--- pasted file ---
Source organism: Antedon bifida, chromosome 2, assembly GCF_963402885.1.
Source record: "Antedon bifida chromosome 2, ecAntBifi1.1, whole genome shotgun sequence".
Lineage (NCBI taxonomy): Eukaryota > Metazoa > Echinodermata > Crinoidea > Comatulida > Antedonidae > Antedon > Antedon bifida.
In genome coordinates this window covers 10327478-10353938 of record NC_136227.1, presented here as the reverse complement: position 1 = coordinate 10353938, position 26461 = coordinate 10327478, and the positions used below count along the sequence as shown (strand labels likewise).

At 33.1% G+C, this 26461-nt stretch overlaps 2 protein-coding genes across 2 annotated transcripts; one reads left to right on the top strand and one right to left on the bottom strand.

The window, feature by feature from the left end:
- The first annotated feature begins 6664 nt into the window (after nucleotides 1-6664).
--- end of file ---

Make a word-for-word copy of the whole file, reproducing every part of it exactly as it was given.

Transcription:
Source organism: Antedon bifida, chromosome 2, assembly GCF_963402885.1.
Source record: "Antedon bifida chromosome 2, ecAntBifi1.1, whole genome shotgun sequence".
Lineage (NCBI taxonomy): Eukaryota > Metazoa > Echinodermata > Crinoidea > Comatulida > Antedonidae > Antedon > Antedon bifida.
In genome coordinates this window covers 10327478-10353938 of record NC_136227.1, presented here as the reverse complement: position 1 = coordinate 10353938, position 26461 = coordinate 10327478, and the positions used below count along the sequence as shown (strand labels likewise).

At 33.1% G+C, this 26461-nt stretch overlaps 2 protein-coding genes across 2 annotated transcripts; one reads left to right on the top strand and one right to left on the bottom strand.

The window, feature by feature from the left end:
- The first annotated feature begins 6664 nt into the window (after nucleotides 1-6664).